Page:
logic should a programmer have decided
"right, now what I really need is not the
next line of text from a text file, but instead
to have the underlying executable cloned,
plus the data copied too".
When the actual business logic that was
required at this point was "call a function
or load module or whatever that takes the
now-preprocessed file and convert it into
assembler code. (ie invoke cc1 now that
cpp has finished - or similar).
Whether you do cc1() or system("cc1")
or spawn("cc1") can be debated, and I
think by default it should be cc1() with
non-default options available so that on
*some systems* you can create separate
load modules. Note that it is beyond C90
to ensure that system("cc1") will be useful,
so cc1() is required by default to be
If you really don't like the unix design philosophy then why are you
using it as a groundplan at all?
At least nominally, I neither like nor
dislike Unix. Especially a Unix flavor
that says you must never call fork(),
but spawn() is available. I'm still
trying to understand things.
And from a C90 perspective (which
is where I still am, I haven't yet
reached directory traversal algorithms
in PDPCLIB - and nor will I, because
it is not in C90 - but maybe I will at
some point create a new library which
will have functions like opendir() which
work on *all* of MVS, Windows and
And it's not just Unix that I have issues
with. I don't like Windows requiring DLLs.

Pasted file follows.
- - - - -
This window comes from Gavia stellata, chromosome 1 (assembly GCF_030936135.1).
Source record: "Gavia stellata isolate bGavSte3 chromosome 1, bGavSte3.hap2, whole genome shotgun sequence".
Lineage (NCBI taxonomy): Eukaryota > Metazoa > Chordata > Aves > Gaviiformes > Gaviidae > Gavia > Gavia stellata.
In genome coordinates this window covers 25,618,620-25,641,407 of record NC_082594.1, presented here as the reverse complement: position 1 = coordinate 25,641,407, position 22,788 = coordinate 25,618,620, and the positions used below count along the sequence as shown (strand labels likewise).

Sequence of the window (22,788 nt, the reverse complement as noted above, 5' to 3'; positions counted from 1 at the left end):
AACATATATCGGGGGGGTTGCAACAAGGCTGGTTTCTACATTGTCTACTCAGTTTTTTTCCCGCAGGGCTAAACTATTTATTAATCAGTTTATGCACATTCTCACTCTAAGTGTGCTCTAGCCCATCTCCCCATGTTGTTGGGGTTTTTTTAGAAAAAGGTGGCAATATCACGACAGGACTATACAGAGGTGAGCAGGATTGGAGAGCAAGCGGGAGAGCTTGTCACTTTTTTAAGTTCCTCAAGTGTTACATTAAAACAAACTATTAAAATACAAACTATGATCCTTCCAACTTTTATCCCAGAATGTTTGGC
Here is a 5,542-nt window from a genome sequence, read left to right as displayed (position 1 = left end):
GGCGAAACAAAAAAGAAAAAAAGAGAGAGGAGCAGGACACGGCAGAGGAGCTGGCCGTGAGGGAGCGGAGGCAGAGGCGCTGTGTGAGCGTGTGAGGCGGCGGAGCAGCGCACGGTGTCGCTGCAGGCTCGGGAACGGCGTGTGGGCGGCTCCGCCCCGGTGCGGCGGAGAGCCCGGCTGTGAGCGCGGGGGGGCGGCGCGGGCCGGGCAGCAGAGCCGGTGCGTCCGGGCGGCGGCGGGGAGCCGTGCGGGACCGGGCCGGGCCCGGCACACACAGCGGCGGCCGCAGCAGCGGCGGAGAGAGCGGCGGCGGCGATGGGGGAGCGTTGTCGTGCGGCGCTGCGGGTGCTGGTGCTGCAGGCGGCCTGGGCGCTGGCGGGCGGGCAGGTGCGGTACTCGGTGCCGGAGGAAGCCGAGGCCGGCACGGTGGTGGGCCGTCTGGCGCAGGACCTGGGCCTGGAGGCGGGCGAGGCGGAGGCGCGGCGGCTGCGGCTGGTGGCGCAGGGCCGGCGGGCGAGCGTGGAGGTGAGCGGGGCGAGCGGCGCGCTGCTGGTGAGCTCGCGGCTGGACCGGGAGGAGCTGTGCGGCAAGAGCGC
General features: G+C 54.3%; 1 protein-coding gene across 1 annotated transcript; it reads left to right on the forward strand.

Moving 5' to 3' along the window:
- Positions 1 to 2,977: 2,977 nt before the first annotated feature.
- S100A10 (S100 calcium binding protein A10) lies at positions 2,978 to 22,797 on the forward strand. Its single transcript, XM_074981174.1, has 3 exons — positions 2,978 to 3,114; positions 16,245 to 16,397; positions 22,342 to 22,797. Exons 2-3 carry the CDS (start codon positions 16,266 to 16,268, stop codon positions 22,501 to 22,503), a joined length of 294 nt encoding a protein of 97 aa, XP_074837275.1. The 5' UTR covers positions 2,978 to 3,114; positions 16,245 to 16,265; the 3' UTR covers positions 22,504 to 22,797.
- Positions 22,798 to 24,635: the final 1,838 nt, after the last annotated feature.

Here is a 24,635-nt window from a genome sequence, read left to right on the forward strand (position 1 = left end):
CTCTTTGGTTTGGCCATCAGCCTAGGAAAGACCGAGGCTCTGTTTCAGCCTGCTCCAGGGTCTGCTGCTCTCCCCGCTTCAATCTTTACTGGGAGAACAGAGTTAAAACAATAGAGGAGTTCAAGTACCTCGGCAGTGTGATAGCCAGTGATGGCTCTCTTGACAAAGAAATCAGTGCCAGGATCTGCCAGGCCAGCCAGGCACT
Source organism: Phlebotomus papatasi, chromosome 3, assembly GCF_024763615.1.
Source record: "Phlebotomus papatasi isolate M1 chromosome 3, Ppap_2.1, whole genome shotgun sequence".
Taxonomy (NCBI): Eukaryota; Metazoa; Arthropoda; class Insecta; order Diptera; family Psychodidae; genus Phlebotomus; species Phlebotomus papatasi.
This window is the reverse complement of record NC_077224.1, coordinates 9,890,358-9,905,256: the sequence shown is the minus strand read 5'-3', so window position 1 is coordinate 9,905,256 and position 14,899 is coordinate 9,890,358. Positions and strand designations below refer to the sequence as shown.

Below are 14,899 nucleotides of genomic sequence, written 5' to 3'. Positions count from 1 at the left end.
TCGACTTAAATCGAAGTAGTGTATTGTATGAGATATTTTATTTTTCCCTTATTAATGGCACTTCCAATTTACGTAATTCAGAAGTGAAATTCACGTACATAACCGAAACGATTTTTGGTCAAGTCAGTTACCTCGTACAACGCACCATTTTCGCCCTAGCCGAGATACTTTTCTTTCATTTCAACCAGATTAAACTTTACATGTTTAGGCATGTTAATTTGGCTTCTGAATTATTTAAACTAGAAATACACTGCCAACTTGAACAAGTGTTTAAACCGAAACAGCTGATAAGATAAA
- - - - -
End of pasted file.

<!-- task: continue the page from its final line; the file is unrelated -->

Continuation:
I want stand-alone executables in
PDOS/386 which means I will probably
be sticking with MSDOS-like executables
rather than Windows-like executables.
This will complicate plans to provide a
competitor to Windows.
Similarly I don't want any of my MVS
programs to call LE or other random
load modules, e.g. a reentrant
PDPCLIB module that all of my C
programs can share. I instead want
And as Peppe reported in his experience
of Linux, the changes to shared libraries
etc cause Linux to be incompatible with
itself after a few months.
Basically DLLs suck, and that's why "DLL
hell" exists and is even documented:
So basically you can say that so far I
have penciled in two design decisions
1. Standalone modules, no DLLs
2. fork() is not available.
Those design decisions are going to
be applied to:
3. z/Paulix or maybe even just Paulix if
it can run on a 386 processor too. This is
still unclear to me. I haven't seen anyone
say Linux/SPARC or Linux/386 so I'm
not sure why people say z/Linux.
Note that my design decisions above,
to not use shared libraries, and not
provide or use fork(), mean that I am
in fact deviating from proper Unix, so
that is why I am a bit nervous when I
have been told "those who do not
understand Unix are condemened
to reimplement it badly". ie I guess
there is an implication there that I
don't understand shared libraries,
so I have condemned myself.
Instead I am happy for MVS-style
SVCs and also MVS-style executing
functions linked from the CVT. If
MVS internally converts those
functions into something resembling
DLLs I don't care. But I don't want to
be exposed to the concept of DLLs
myself - anywhere in my executable.
No DLL-processing crap linked in.
CVT is fine though.
I hope this makes some sort of sense,
I'm only vaguely aware of what I am
really trying to achieve. Such as the
recent plan to create a Telix 3.12
clone. That is not something that I
started planning 10 years ago as part
of some elaborate plan. It's just
haphazardly seeing (what I consider
to be) holes and trying to fix them.